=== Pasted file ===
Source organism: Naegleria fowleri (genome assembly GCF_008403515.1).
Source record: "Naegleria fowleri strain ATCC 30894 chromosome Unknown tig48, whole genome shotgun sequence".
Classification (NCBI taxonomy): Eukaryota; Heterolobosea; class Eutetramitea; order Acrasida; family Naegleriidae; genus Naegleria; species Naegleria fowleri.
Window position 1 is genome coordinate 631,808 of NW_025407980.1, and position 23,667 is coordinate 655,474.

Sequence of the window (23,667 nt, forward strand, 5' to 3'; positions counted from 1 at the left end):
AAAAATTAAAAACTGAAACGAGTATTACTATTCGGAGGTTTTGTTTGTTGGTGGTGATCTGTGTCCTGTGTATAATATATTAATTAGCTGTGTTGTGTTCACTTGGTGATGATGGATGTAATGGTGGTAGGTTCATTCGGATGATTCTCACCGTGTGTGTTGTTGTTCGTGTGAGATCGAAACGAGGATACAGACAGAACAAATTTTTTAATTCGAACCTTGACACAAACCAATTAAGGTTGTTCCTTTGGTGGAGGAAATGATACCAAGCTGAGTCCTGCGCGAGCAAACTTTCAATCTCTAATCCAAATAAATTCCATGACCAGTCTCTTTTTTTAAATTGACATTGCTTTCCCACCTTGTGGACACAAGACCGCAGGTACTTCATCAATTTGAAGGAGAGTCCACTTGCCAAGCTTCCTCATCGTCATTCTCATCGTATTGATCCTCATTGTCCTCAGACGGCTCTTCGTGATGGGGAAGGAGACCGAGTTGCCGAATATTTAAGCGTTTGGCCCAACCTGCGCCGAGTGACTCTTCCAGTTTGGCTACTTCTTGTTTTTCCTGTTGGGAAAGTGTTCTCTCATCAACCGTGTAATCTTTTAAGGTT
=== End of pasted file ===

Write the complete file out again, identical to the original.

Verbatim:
Source organism: Naegleria fowleri (genome assembly GCF_008403515.1).
Source record: "Naegleria fowleri strain ATCC 30894 chromosome Unknown tig48, whole genome shotgun sequence".
Classification (NCBI taxonomy): Eukaryota; Heterolobosea; class Eutetramitea; order Acrasida; family Naegleriidae; genus Naegleria; species Naegleria fowleri.
Window position 1 is genome coordinate 631,808 of NW_025407980.1, and position 23,667 is coordinate 655,474.

Sequence of the window (23,667 nt, forward strand, 5' to 3'; positions counted from 1 at the left end):
AAAAATTAAAAACTGAAACGAGTATTACTATTCGGAGGTTTTGTTTGTTGGTGGTGATCTGTGTCCTGTGTATAATATATTAATTAGCTGTGTTGTGTTCACTTGGTGATGATGGATGTAATGGTGGTAGGTTCATTCGGATGATTCTCACCGTGTGTGTTGTTGTTCGTGTGAGATCGAAACGAGGATACAGACAGAACAAATTTTTTAATTCGAACCTTGACACAAACCAATTAAGGTTGTTCCTTTGGTGGAGGAAATGATACCAAGCTGAGTCCTGCGCGAGCAAACTTTCAATCTCTAATCCAAATAAATTCCATGACCAGTCTCTTTTTTTAAATTGACATTGCTTTCCCACCTTGTGGACACAAGACCGCAGGTACTTCATCAATTTGAAGGAGAGTCCACTTGCCAAGCTTCCTCATCGTCATTCTCATCGTATTGATCCTCATTGTCCTCAGACGGCTCTTCGTGATGGGGAAGGAGACCGAGTTGCCGAATATTTAAGCGTTTGGCCCAACCTGCGCCGAGTGACTCTTCCAGTTTGGCTACTTCTTGTTTTTCCTGTTGGGAAAGTGTTCTCTCATCAACCGTGTAATCTTTTAAGGTT